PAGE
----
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1.3 PHYSICAL SCIENCES
Road traffic accidents are consistently in the top ten causes of death world-wide. In order to reduce the number of fatalities caused by traffic collision, better knowledge and understanding of the sequence of events prior to and during a traffic accident, i.e. Accident Reconstruction, is required, so it is important to obtain detailed quantitative information about the damage sustained by the crashed vehicle(s). The research reported here was aimed at developing a fast and accurate method of measuring the damage. Digital Close Range Photogrammetry is the technique chosen for obtaining vehicle profiles from which accurate measurements of crust damage could be made. These profiles can provide valuable information about the collision. They can be used to find the orientation(s) of the vehicle(s) at the moment of impact. The orientation of the vehicle is used to determine the direction of the principal force acting on the vehicle as a function of the relative velocity vector. The depth of the damage sustained can be measured from the profile: this is used to calculate the energy absorbed by the structure from which the pre-impact speed can be calculated. The photogrammetric measuring method is compared with other techniques, for accuracy and speed. A direct comparison is made with the results obtained from Coordinate Measuring Machine and tape measurements. Consideration is given to errors that arise from the reconstruction of three-dimensional space from two dimensional images. The optimal lighting conditions for best results are studied and results are discussed. In addition the repeatability of photogrammetric modelling is evaluated. The technique is applied to vehicles involved in collisions; the photogrammetric models are used to determine the profile of what the vehicles struck and the pre-impact speeds. It is concluded that close range digital photogrammetry is a fast, accurate (12.4mm) and inexpensive (€2000) method of measuring crush damage and hence of considerable benefit in accident investigation.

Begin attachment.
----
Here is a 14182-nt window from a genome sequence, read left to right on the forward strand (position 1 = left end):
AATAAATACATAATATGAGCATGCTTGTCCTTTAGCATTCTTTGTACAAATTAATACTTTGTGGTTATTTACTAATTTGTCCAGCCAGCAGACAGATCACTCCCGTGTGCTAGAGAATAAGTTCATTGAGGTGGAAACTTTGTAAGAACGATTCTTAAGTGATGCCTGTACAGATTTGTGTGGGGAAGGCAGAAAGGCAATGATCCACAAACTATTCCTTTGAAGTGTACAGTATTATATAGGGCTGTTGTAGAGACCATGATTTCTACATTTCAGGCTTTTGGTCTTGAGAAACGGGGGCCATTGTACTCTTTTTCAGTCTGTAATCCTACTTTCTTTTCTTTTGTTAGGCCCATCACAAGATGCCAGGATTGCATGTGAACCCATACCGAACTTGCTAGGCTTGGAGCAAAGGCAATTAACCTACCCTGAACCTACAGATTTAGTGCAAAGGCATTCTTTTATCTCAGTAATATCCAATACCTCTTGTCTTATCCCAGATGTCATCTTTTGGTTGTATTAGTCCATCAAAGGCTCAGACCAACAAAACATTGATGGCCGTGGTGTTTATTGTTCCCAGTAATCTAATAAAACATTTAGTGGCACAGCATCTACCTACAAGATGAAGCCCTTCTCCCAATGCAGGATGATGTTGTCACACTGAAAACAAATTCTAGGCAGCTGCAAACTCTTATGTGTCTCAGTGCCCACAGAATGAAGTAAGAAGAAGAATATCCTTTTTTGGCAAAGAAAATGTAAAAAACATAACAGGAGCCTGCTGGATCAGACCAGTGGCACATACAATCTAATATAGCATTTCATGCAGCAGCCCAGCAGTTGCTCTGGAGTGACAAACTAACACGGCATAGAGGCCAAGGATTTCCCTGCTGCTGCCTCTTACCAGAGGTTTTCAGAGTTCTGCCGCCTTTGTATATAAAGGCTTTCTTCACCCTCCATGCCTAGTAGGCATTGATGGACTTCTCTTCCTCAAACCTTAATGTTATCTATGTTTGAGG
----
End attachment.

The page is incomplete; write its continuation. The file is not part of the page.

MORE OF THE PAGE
Coyle, Fiona. (2008). Enhanced absorption metal oxides for photocatalytic applications. Dublin Institute of Technology. doi:10.21427/D7K59M